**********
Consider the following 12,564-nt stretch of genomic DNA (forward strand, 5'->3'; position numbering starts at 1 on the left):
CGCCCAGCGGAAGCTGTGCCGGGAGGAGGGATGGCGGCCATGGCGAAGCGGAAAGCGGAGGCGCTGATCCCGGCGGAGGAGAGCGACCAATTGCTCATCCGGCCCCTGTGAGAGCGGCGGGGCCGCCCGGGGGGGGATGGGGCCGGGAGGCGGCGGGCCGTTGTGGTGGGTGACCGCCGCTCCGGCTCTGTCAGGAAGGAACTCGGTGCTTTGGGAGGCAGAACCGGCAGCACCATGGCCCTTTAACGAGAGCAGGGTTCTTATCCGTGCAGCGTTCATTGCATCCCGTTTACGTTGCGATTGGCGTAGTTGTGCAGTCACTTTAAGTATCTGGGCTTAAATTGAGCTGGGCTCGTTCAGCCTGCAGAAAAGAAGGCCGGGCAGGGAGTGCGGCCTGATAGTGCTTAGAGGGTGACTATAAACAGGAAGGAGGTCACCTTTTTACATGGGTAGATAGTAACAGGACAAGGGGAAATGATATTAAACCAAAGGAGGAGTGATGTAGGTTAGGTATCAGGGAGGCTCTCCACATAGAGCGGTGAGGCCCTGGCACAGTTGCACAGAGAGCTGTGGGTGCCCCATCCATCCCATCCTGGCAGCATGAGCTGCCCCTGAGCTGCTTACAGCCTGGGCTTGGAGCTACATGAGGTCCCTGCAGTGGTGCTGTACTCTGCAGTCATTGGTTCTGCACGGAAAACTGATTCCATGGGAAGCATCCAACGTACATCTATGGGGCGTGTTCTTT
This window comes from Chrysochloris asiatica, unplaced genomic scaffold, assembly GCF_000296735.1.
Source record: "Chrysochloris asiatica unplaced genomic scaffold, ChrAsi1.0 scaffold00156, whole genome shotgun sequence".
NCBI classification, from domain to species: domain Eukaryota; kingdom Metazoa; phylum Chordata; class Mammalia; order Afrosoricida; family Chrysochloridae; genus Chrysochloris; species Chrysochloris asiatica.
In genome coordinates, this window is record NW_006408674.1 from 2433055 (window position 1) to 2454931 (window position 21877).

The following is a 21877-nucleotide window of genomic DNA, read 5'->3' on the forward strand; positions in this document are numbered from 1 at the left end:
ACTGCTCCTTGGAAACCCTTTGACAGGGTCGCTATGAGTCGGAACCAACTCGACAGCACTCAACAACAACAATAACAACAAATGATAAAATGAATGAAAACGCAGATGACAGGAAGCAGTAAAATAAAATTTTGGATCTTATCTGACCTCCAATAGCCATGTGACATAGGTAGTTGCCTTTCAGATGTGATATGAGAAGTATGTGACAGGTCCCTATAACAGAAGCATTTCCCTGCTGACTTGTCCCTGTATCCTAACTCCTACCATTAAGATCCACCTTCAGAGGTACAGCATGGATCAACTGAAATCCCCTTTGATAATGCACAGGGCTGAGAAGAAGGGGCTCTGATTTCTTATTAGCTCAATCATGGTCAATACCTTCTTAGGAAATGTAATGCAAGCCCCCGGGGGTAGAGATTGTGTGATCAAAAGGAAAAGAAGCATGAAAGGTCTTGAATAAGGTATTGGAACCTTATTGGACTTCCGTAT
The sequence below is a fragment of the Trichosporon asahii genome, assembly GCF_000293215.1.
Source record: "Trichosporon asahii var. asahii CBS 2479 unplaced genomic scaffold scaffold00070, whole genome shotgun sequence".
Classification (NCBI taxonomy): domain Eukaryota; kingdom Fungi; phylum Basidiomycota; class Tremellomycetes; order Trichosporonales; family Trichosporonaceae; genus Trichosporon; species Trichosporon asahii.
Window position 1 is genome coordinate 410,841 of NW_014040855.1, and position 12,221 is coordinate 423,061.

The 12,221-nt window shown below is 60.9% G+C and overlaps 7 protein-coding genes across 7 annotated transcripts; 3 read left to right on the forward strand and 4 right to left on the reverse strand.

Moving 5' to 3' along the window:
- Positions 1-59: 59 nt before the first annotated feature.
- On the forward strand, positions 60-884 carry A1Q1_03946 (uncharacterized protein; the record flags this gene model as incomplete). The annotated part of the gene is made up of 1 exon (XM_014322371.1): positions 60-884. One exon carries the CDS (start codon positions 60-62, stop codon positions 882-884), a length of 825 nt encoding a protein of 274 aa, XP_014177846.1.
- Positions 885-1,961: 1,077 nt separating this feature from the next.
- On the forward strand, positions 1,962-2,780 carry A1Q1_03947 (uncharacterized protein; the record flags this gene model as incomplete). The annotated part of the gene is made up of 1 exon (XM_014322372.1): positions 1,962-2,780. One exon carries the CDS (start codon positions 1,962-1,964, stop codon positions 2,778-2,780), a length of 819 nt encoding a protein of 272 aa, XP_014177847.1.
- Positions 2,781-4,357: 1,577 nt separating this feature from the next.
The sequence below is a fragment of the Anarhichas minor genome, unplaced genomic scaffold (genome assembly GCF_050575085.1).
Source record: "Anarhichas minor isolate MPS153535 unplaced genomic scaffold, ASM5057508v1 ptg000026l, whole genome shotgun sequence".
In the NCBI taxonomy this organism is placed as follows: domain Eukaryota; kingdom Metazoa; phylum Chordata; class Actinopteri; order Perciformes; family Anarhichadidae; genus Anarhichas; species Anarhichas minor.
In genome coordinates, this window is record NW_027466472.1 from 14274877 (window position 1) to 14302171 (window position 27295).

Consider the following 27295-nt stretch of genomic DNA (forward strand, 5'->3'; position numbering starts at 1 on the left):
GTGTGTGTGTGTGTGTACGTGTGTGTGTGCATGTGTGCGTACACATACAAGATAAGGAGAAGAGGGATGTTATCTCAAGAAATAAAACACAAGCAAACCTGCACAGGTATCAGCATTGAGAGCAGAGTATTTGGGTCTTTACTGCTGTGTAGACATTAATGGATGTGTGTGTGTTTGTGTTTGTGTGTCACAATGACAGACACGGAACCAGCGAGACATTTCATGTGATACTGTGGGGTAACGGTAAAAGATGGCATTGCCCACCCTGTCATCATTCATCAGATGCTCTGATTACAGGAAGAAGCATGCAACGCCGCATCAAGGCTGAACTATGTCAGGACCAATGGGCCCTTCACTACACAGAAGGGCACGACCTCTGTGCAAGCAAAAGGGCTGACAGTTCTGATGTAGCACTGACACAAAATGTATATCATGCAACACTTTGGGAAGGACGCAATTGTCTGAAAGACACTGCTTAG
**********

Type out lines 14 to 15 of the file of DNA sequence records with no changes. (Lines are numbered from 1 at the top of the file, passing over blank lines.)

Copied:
Moving 5' to 3' along the window:
- Positions 1-59: 59 nt before the first annotated feature.